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Doctor Who history book written by Norwich author Paul Hayes

This article celebrates the 60th anniversary of the television show Doctor Who, a science fiction series that has thrilled viewers for decades. The first episode aired on November 23, 1963, introducing the character of the Doctor, played by William Hartnell, and his time-travelling Tardis. In honor of the anniversary, author Paul Hayes has written a book detailing the origins of the show and its first episodes, providing in-depth research from the earliest Doctor Who files. The book, titled “Pull to Open,” explores the challenges faced by the show’s creators and takes readers from the initial concept stage to the on-screen debut in 1963.

The success of Doctor Who can be attributed, in part, to its timeless format and the brilliant idea of regeneration, allowing the show to continue with new incarnations of the Doctor. The book explores television culture at the time, as well as the challenges faced by the show’s creators, such as opposition from BBC executives and concerns over having “bug-eyed monsters” in the series. Author Paul Hayes describes the 1963 period as evocative, citing significant historical events such as the Space Race, The Beatles, and political scandals as adding extra fascination to the story. His favorite Doctor Who story is “Remembrance of the Daleks,” which starred Sylvester McCoy.

While Norfolk has never been directly featured in Doctor Who, the show has some connections to the county. In one episode from the Jon Pertwee era, the character of the Brigadier remarks that he believes he is in Cromer, and a 1964 episode features an enormous matchbox with the word “Norwich” on it. Additionally, former companions Anneke Wills and Michael Craze, who played Polly and Ben in the 1960s, were photographed in Stiffkey for a Radio Times special. Actor Matt Smith, who portrayed the 11th Doctor, studied drama at the University of East Anglia in Suffolk, and a Tom Baker story was filmed at Snape and Iken in the neighboring county.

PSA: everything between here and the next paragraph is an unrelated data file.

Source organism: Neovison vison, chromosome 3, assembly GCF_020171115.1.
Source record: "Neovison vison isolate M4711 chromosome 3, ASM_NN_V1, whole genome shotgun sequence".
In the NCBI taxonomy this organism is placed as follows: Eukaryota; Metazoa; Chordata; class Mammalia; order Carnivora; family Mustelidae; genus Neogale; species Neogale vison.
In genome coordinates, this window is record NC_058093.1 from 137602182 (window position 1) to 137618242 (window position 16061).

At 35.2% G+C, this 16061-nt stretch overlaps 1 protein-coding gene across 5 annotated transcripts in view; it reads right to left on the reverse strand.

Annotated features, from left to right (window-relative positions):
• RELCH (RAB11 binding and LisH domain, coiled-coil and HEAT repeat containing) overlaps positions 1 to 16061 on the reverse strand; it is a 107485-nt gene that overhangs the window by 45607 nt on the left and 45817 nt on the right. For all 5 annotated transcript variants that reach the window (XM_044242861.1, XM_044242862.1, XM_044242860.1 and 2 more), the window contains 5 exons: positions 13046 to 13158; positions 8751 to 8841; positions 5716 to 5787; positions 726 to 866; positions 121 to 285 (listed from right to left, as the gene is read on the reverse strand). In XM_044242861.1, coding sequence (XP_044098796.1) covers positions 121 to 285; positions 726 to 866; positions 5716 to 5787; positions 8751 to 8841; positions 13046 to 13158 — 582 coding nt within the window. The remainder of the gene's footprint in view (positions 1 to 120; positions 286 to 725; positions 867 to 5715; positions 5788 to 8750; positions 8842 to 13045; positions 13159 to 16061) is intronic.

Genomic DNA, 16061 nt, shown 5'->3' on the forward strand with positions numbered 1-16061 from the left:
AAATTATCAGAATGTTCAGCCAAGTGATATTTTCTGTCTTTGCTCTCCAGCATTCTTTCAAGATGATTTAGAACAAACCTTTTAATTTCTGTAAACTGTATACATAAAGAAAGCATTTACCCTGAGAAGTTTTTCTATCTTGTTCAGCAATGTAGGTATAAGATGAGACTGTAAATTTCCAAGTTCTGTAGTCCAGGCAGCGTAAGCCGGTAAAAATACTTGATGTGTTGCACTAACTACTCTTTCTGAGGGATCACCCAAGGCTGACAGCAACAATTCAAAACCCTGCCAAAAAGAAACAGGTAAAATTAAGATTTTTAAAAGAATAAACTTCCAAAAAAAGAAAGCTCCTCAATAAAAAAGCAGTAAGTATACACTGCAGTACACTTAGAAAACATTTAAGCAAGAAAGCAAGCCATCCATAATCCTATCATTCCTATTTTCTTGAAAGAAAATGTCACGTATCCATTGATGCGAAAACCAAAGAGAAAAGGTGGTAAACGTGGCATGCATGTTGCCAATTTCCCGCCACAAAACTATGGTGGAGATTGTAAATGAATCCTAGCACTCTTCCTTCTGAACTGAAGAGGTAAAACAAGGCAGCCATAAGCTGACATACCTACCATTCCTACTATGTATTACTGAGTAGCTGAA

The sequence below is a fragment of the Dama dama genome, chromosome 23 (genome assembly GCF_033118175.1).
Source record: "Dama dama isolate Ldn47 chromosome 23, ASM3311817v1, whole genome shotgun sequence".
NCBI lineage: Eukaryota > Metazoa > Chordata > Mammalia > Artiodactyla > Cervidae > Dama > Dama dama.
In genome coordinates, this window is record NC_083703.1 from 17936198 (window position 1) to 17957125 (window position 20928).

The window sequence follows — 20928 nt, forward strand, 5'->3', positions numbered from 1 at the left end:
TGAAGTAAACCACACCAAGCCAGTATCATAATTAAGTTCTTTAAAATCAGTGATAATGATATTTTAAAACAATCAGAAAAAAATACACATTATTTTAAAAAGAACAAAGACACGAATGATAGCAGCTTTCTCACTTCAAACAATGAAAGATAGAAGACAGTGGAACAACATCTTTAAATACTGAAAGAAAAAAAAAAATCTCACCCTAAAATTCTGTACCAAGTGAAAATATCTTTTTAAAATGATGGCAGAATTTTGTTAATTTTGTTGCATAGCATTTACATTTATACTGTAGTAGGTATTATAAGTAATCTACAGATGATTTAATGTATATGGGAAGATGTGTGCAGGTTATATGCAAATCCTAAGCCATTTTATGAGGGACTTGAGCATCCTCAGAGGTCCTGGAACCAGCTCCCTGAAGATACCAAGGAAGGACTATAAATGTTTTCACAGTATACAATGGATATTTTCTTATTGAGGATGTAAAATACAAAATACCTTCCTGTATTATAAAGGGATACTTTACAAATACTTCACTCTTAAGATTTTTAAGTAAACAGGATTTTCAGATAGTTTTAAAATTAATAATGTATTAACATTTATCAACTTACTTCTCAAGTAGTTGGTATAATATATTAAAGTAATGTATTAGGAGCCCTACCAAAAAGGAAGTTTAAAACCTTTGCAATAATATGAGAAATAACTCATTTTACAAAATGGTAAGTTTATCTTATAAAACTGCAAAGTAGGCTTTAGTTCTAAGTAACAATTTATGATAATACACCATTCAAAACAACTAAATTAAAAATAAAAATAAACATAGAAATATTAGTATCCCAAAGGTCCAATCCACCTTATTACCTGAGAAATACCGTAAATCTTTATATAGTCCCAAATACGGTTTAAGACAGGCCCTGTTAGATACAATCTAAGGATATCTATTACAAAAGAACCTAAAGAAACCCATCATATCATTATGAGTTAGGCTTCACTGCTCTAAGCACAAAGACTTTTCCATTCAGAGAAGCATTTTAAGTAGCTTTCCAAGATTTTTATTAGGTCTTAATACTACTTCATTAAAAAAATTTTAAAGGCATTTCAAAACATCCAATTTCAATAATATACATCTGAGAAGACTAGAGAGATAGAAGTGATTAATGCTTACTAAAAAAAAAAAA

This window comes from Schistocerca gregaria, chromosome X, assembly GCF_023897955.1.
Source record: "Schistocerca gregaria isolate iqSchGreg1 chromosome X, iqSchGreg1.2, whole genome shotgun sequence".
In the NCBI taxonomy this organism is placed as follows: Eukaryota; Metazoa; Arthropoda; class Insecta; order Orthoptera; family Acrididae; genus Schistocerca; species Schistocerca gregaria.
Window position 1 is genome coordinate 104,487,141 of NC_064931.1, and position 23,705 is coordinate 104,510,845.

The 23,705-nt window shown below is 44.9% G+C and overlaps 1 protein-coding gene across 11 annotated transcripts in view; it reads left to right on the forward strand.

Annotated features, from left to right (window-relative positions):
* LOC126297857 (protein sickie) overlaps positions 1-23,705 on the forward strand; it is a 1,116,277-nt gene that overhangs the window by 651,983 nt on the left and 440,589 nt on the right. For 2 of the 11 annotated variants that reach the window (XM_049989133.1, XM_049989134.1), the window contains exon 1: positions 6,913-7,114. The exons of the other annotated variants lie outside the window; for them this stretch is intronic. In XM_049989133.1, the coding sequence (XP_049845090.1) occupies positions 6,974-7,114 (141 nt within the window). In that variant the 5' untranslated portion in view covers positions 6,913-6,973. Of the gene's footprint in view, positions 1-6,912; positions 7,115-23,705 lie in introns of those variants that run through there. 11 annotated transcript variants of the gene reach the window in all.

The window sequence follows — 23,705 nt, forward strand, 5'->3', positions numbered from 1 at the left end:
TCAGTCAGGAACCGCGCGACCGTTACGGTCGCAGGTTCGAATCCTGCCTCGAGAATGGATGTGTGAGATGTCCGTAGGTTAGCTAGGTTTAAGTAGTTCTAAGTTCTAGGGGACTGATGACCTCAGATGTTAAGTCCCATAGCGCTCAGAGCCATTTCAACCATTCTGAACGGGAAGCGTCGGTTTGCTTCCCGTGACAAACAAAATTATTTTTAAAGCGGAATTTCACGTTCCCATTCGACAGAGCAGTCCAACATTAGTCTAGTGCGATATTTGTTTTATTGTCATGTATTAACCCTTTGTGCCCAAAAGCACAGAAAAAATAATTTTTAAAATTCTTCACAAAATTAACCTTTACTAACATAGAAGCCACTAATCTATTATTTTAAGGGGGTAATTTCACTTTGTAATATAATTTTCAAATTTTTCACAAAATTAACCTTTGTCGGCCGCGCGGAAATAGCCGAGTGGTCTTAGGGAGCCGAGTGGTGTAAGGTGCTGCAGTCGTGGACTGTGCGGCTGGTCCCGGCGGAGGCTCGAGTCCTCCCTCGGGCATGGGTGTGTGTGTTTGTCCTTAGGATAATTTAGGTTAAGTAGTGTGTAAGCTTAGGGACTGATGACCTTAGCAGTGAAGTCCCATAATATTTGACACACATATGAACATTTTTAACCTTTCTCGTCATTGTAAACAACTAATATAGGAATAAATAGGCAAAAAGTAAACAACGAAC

Mr. Hayes’ book offers a unique insight into the creation of Doctor Who, exploring the lives of those involved in making the show and examining the circumstances that led to its enduring popularity. The show’s ability to captivate audiences for 60 years can be attributed to the forward-thinking format and the freedom to tell any kind of story, keeping viewers coming back for more adventures with the Doctor and the Tardis. As Doctor Who prepares for its 60th anniversary specials, fans of the show continue to celebrate its impact on popular culture and its lasting appeal.

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